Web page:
"At a time when many people fear or exploit the Middle East, you are going there to serve orphans."
"In your presence, I feel no pressure to make small talk. Thank you for welcoming silence."
"I admire that you don't have to agree with someone to respect the strength his or her convictions."
"People hang on your words. They know you don't speak without weighing and crafting your words."
"I think it is beautiful that you are going on a pilgrimage in Spain this summer. I play with pilgrimage as a metaphor all the time, but you're actually going to walk 500 miles for the sake of holiness."
"Your notes and hugs have been a light during a dark time. Thank you for the faithfulness of your friendship."
"You live out your singleness in a way that is holy. No one would think that your life is a time of waiting simply because you're not married."
We laughed and cried together, but even in our sorrow, the refrain was "And now it is time." "We can hardly imagine life without you, but we know it is time for you to begin your work in Lebanon." "It hurts to watch you go, but you will bring so much joy when you serve in the church that calls you." "It is time. Time to go."
Gathering, welcoming, inviting, establishing: these home-making acts can be unequivocally joyful. When old friends return or new ones arrive, there is a feeling of should-ness and gladness that makes our happiness solid. We know that a home is doing its job when people want to come inside.
Bidding farewell is more complex. Even when the reason for a departure is timely and joyful, something in us revolts against sundering. The Ephesians wept when Paul left them (Acts 20.36-38). So much of what we know about the early church, in fact, comes from its accounts of departures, deaths, missionary journeys, arrests. The beautiful sorrow of being joined in heart but distant in body is inscribed into the Bible itself. It can be hard to remember that a home is not meant to be a fortress, but a haven or harbor, a place that fits us for going out.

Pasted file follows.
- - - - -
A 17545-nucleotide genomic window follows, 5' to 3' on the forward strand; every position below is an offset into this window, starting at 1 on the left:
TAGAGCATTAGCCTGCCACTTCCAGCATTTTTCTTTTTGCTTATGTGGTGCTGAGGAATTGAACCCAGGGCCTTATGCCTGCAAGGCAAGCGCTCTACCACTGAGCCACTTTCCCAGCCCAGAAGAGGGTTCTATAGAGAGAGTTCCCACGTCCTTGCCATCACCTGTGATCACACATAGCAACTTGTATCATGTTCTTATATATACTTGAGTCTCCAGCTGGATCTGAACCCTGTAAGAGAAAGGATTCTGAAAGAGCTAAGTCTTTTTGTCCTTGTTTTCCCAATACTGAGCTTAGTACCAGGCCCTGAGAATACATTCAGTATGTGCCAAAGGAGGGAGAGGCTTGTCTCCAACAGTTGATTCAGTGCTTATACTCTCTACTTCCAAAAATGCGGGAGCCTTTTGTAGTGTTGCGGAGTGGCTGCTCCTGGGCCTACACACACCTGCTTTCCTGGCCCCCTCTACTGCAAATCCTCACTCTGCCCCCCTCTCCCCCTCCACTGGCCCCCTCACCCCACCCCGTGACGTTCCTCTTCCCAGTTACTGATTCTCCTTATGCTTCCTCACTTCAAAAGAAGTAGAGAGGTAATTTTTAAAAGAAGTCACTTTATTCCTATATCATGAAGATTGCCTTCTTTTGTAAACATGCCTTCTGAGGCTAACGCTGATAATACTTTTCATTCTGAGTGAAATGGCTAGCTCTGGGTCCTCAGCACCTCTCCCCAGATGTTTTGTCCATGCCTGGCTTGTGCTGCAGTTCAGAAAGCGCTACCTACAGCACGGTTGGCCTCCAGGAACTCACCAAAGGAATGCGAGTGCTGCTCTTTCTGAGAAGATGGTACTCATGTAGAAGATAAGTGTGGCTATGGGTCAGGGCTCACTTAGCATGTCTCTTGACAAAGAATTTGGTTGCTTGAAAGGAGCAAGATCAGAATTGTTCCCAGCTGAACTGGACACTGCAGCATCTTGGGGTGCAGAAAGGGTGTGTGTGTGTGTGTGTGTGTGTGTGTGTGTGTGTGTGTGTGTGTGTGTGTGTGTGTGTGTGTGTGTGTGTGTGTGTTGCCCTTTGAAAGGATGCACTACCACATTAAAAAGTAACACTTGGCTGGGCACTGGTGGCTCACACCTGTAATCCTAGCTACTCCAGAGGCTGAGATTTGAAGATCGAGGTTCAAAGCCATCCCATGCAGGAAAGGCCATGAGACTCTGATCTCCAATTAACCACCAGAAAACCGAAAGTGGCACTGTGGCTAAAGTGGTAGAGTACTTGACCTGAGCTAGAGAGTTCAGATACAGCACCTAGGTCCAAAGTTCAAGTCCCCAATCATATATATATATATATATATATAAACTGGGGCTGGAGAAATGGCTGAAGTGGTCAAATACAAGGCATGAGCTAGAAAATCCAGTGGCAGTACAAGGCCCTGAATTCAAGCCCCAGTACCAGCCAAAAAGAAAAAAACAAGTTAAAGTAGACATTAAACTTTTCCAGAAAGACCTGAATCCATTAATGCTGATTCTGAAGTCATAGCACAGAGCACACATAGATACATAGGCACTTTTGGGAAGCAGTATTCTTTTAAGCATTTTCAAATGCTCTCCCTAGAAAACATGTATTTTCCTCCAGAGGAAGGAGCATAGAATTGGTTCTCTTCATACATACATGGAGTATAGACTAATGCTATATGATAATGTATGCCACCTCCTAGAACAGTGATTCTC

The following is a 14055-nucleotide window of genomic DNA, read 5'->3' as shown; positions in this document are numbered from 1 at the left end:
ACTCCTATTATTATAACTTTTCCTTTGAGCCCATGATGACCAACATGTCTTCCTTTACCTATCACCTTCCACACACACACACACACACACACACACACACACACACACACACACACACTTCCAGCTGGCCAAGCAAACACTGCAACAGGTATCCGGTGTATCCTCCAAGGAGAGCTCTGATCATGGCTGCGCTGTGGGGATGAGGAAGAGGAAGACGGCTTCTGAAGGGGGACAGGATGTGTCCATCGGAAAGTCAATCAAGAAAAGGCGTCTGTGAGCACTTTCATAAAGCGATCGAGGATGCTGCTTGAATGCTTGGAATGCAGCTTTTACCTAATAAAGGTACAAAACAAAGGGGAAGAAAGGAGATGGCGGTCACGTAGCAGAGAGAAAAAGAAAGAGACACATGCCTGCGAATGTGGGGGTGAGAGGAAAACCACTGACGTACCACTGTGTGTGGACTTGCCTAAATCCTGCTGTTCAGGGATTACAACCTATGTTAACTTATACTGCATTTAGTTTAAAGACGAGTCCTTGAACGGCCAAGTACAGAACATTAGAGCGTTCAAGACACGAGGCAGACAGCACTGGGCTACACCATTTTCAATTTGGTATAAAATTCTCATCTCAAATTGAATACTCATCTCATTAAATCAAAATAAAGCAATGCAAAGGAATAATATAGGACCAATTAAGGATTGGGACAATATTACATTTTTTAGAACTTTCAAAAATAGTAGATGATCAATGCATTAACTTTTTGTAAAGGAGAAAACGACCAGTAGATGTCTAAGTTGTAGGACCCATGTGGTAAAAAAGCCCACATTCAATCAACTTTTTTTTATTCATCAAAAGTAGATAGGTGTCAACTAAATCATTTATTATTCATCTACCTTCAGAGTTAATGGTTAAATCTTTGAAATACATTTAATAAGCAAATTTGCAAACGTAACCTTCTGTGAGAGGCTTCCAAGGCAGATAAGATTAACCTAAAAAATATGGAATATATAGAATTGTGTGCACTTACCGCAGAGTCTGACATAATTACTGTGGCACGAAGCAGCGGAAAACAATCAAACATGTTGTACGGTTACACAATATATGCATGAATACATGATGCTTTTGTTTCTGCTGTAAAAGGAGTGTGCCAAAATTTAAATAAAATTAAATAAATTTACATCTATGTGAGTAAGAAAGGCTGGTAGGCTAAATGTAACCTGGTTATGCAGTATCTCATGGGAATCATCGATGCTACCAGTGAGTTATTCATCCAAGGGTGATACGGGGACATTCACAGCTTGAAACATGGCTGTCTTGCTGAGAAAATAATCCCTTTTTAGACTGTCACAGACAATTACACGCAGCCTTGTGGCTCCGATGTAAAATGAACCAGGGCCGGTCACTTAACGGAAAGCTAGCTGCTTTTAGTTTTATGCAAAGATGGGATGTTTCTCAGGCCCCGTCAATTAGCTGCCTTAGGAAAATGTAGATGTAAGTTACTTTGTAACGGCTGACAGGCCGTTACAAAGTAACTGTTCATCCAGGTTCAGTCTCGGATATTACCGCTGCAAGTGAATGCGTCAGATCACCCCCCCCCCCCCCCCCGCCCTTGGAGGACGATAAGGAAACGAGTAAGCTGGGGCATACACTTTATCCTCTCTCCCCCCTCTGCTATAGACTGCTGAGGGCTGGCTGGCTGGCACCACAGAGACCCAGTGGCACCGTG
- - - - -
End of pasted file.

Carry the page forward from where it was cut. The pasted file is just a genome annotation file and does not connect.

What we did on Sunday prepared those who are leaving in a strange and mysterious way. Along with Stephanie, Andy, and the others, my time in Waco, at Calvary, is also ending. As my friends and mentors spoke, my heart was pounding; I was overwhelmed. This person they described amazed me, even as some voice in my mind sneered, "You are not this woman. You are not the strong, whole, loving person they describe." And it is true that sometimes I diminish myself: when I allow fatigue, or hunger, or anger, or loneliness to direct my thoughts and actions. But false humility belies the truth: I am she because God made me beautifully and wonderfully. My friends see this--see more of me than I have known or named.
It is a strange and glorious thing to glimpse yourself in the mirror of Christ's Church. All those eyes, seeing us in so many ways, become God's eyes. Perhaps it would not be good to see ourselves so shining and strong each day -- perhaps we are not wise enough to bear the weight of our own beauty until we are fully redeemed.
But what an amazing glimpse to strengthen us for our journey. Just as we are about to go to new places, settle among new people, begin new work -- when all the outward signals of our identity and homes will change -- how precious to be assured of our unchanging home in the heart of our Creator.
Every person who leaves a church should receive such a blessing -- an annointing -- to carry onto the road. Over six years I have learned that a good church welcomes and receives. Today I understand that the Body of Christ also makes leaving a mighty joy.
How do you bid farewell to friends? Have you ever been sent out from a church, group, or relationship in a way that was especially meaningful?